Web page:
Google Takes on Hurricanes
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New application will help hurricane-region residents see if their homes are threatened by storm surges.
Americans in the hurricane danger zone may soon be able to use Google to find out if their own home is threatened by a dangerous storm surge, the director of the National Hurricane Center said on Wednesday.
Storm surge, the massive wall of water carried onto land by a hurricane, is considered perhaps its most destructive element and greatest threat to the lives of people who ignore evacuation orders in vulnerable coastal areas.
Bill Read, who was appointed head of the Miami-based U.S. forecasting center in January, said a planned program will couple a Google application with storm surge data that meteorologists have used for years to determine the flooding threat from any category of storm.
"People can plug in their address and see at what level they are at risk," Read said.
He said he hoped the program would be available during the coming Atlantic hurricane season, which runs from June 1 to November 30.
Data gathered during Hurricane Katrina, which killed 1,500 people and caused $80 billion damage on the U.S. Gulf Coast in 2005, found the storm surge reached up to 22 feet above normal sea level in eastern Mississippi.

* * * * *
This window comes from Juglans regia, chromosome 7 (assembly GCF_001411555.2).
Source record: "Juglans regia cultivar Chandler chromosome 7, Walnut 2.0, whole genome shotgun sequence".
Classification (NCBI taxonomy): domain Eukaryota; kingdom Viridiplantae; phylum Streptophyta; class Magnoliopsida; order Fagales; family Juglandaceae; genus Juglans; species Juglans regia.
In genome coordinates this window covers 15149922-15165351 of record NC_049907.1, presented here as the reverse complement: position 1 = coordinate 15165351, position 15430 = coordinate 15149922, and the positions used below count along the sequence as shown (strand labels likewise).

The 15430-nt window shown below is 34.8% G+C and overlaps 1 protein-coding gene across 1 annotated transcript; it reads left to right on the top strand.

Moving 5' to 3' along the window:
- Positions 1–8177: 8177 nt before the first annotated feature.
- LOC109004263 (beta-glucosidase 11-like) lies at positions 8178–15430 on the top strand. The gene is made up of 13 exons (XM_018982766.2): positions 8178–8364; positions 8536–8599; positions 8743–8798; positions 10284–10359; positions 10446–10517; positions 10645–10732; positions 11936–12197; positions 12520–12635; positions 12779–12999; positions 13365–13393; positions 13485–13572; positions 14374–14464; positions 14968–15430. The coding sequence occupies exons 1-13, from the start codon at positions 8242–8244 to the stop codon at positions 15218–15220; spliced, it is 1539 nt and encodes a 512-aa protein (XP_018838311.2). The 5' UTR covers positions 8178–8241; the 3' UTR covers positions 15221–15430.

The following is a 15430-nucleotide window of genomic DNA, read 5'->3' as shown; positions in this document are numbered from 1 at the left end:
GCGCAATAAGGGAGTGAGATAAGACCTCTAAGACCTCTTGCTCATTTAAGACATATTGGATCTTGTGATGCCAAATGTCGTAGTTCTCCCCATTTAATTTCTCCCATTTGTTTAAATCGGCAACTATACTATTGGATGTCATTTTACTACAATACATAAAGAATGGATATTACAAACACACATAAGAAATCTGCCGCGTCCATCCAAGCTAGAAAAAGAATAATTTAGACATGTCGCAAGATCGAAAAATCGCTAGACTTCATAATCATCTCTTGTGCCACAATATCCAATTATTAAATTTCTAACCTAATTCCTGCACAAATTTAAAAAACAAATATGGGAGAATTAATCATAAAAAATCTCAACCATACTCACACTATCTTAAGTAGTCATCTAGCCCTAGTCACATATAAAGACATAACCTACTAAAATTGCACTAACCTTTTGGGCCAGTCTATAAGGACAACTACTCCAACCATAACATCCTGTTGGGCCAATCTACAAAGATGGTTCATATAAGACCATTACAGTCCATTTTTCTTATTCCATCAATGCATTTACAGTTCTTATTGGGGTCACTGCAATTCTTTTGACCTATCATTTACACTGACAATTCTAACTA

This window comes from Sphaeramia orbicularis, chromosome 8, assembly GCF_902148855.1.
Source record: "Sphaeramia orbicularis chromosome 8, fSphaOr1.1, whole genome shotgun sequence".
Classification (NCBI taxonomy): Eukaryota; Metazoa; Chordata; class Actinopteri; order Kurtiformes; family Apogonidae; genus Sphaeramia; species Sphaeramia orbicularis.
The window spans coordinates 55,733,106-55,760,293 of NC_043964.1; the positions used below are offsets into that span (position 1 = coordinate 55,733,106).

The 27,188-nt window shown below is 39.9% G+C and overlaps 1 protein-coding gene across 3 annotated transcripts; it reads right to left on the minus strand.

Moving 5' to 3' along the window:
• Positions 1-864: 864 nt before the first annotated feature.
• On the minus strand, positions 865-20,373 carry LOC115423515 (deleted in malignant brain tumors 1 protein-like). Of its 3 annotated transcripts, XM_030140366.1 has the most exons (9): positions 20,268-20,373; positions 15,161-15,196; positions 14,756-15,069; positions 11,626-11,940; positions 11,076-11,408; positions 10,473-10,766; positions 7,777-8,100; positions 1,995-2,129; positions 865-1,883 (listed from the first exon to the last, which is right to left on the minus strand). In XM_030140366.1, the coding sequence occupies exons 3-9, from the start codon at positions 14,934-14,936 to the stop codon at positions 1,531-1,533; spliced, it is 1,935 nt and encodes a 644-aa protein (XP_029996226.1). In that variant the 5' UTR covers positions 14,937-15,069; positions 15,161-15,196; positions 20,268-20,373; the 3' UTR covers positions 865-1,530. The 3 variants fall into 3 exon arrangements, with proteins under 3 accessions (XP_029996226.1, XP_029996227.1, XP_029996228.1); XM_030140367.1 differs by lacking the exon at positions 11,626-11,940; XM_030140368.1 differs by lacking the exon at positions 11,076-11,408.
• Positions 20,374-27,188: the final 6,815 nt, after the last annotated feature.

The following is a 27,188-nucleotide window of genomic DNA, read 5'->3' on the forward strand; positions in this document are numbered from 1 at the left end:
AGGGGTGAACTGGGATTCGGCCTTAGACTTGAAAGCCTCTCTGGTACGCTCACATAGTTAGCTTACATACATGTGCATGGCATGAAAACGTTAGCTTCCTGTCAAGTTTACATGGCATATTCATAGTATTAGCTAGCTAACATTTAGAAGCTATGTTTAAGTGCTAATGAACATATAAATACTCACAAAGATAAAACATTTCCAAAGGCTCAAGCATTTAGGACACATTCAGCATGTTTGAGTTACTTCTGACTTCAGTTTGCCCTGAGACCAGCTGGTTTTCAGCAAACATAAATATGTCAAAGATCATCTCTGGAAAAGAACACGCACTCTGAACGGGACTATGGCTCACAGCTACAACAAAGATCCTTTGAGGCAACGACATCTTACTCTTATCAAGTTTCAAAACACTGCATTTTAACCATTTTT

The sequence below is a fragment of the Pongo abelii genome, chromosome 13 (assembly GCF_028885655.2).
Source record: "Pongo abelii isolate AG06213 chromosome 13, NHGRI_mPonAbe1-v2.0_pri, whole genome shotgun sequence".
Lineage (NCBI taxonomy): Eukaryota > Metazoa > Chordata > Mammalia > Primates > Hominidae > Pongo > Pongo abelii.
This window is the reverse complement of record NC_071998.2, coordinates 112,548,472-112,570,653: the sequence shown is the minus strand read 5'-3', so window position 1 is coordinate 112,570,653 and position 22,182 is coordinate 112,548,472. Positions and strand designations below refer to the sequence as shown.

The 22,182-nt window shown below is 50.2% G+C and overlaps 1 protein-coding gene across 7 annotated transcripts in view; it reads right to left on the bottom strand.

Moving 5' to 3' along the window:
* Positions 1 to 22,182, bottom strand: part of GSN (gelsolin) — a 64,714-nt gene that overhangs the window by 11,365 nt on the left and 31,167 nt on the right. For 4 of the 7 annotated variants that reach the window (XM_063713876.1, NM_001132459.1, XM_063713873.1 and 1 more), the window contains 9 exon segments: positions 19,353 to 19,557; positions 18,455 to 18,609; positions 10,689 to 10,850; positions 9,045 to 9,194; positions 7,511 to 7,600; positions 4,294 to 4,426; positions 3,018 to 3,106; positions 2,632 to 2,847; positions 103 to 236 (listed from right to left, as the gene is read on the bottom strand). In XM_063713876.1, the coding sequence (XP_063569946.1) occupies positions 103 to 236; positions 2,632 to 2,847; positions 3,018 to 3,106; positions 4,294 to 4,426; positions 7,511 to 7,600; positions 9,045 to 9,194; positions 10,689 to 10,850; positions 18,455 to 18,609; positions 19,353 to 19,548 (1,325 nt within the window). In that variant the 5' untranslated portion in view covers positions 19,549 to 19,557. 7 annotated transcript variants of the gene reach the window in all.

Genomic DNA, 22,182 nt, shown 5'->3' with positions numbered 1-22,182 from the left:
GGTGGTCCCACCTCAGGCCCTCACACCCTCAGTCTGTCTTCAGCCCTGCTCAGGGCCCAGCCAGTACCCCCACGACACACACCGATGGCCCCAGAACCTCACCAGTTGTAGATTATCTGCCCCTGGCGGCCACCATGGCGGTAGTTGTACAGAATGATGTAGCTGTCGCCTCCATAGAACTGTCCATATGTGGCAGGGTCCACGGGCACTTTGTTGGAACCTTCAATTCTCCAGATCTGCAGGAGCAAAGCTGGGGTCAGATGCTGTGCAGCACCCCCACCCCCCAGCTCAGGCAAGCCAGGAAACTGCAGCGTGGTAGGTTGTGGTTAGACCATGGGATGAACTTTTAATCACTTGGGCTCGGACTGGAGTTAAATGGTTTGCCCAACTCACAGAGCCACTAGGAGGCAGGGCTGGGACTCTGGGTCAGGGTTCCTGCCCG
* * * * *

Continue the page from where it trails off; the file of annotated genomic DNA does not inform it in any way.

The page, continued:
Hurricane Andrew, the destructive Category 5 storm that hit the Miami area in 1992, pushed at least 16 feet of water ashore south of the city.
The damage a storm can cause is largely dependent on its storm surge, and whether it hits a city or a sparsely populated area. Despite the catastrophic damage of Katrina, New Orleans was spared the worst of the surge.
"With Katrina, 30 miles to the west and everything that happened in New Orleans in two days would have happened in a matter of hours because the surge would have been much worse and it would have overtopped the levees," Read said.
Hurricane forecasters use a computerized model called SLOSH (Sea, Lake and Overland Surges from Hurricanes) that estimates storm surge heights by taking into account the size, internal pressure, forward speed, track and wind strength of a hurricane.
The idea to make it available to the public evolved from calls that inundate local emergency managers and weather forecast offices every time a hurricane threatens. Read said people ask what flooding will be like at their house.
"We're not going to know that off the top of our heads," he said. "So we can say 'go to our Web site, go to such and such, and it's there."
Hurricane forecasters will also offer a new color-coded graphic on the NHC Web site this year that will indicate storm surge probabilities for threatened areas, similar to forecasts they now offer on wind-speed probabilities.
The graphic will indicate the probability of the surge reaching or exceeding five feet within a given number of hours, Read said.
The graphic promises to help local emergency managers with key decisions such as when to lock down bridges and which roads could be washed out or need to be cleared.
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